Watch: Cop Wrongly Shoots Teen…Whose Skin Color Doesn’t Merit National Uproar
A San Antonio police officer freaked out last weekend, unjustifiably blazing away at a fleeing 17-year-old in a McDonald’s parking lot. However, the incident hasn’t inspired protests, grave statements from national politicians, or a cable news and social media uproar — apparently because the 17-year old wasn’t black.
On Sunday night, first-year San Antonio Police Department (SAPD) officer James Brennand was responding to an unrelated disturbance call at a San Antonio McDonald’s when he spotted a parked car that he said evaded him the night before, after he attempted to pull it over because the plates didn’t match the vehicle. (SAPD’s analysis implies Brennand’s conclusion about the car was correct.)
Video captured by Brennand’s badge camera shows him calling for backup, but then proceeding alone to the car. Without first addressing the driver, Brennand abruptly opens the driver door, revealing 17-year-old Erik Cantu eating a burger. When he orders Cantu to get out of the car, Cantu backs the car up.
While the open car door apparently bumped Brennand, video shows Brennand firing five shots after Cantu’s car is already well clear of him and no threat to his safety. After yelling “shots fired!” three times into his radio, he unloads another five rounds as Cantu drives off.
Miraculously, a 17-year-old female in the car wasn’t injured, but Cantu was hit multiple times and was hospitalized. Police found no guns on him or in the vehicle.
To the SAPD’s credit, Brennand was fired just three days later. Cantu was initially charged with evading police and aggravated assault, but the Bexar County district attorney rejected the charges for what he says is a lack of evidence — and maybe anticipation of an inevitable multi-millon-dollar civil suit. Brennand has not been yet been charged.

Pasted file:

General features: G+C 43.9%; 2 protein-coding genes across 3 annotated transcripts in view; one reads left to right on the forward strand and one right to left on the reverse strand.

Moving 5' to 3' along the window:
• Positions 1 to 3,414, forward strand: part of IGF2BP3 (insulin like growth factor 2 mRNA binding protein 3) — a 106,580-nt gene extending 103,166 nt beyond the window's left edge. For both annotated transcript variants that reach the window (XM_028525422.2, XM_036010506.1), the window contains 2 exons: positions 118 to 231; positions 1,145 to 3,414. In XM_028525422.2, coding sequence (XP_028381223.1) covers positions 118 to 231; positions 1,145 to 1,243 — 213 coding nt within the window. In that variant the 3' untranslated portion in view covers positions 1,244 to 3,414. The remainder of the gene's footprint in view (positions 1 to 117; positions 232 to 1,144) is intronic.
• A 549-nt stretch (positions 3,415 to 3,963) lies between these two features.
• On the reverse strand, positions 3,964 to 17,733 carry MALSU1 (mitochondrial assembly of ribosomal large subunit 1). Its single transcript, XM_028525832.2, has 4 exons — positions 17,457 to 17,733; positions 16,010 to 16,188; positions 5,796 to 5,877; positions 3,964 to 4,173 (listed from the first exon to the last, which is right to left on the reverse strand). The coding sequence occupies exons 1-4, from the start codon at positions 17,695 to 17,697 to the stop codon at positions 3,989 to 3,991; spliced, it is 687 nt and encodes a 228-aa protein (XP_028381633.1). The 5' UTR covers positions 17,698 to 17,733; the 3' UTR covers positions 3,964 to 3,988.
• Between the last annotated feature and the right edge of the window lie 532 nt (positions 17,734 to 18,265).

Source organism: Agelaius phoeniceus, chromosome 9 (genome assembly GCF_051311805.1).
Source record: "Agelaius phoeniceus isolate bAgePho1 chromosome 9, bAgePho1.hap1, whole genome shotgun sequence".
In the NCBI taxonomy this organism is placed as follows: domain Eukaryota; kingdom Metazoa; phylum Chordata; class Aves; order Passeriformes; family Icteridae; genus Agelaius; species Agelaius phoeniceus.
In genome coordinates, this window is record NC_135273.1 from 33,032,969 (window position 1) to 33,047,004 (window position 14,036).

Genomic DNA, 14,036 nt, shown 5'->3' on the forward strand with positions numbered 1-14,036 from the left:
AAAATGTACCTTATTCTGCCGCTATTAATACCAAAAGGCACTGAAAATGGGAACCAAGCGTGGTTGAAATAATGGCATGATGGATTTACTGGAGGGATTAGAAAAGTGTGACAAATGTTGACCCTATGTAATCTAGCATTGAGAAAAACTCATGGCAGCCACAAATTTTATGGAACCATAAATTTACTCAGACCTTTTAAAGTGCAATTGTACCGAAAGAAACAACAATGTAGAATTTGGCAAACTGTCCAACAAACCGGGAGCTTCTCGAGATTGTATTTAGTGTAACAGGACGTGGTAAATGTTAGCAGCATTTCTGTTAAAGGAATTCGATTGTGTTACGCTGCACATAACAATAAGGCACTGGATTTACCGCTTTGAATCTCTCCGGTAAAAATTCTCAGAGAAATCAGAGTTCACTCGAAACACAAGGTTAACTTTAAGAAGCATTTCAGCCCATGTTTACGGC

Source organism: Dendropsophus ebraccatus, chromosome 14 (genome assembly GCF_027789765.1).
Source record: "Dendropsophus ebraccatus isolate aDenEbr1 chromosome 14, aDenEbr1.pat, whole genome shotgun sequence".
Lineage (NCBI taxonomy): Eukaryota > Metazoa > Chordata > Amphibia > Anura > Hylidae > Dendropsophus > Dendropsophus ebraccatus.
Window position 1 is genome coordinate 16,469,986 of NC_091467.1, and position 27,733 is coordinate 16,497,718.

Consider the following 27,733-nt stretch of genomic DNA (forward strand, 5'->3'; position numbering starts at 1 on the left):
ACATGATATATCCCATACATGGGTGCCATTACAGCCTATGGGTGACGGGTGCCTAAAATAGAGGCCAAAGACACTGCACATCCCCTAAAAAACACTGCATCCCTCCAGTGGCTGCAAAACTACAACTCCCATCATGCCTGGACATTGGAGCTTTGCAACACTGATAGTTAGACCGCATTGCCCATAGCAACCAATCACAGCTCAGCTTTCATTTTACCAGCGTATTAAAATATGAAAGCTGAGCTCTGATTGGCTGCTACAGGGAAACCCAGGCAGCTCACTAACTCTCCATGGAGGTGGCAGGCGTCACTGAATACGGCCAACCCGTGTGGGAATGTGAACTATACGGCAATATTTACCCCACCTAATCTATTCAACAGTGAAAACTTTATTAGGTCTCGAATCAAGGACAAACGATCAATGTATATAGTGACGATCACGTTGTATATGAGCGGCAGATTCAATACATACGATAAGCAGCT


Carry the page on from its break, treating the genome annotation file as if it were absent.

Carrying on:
“It started going bad from the very start of this encounter,” SAPD Chief William McManus told the San Antonio Report. “You don’t know that for certain it’s the same vehicle, you don’t know for certain it’s the same driver.”
McManus also said Brennand used poor technique by placing himself within the arc of an open door of a running vehicle, and that, once he was clear of the door, he “was no longer in danger” and “he was not in a position where he should have used deadly force.”
The second round of shots was also against SAPD policy. “The driver was going in the opposite direction, away from the officer,” said McManus. “There’s no way I could look at that, or anyone could look at it, and try to justify what happened.”
Though Brennand is apparently white and Cantu Hispanic, there’s been no major media presumption that their differing skin shades factored into Brennand’s reckless conduct. Of course, barring evidence of ethnic animus, that’s exactly how it should be.
Had Cantu been black, however, it’s safe to say racism would have been assumed, and the San Antonio McDonald’s might now be a smoldering husk…like the Wendy’s in Atlanta where Rayshard Brooks was fatally shot by police after he grabbed an officer’s taser and fired it as he resisted arrest in 2020.
Excessive police force should be universally condemned regardless of the races and ethnicities of the people involved in an incident. Yet, there are many examples of undue police violence against white people that go largely ignored.
Meanwhile, when race is a forced centerpiece of discussion when black people are involved, citizens are diverted from a reasoned evaluation of what actually happened.
Worse, by nudging people into debates over the extent to which race is a factor, presumptions of racial animus inhibit more widespread consideration of practical police reforms — like Rand Paul’s proposed ban on no-knock warrants in the wake of Breonna Taylor‘s death — that could benefit civilians of all colors.
Sun, 10/09/2022 – 13:00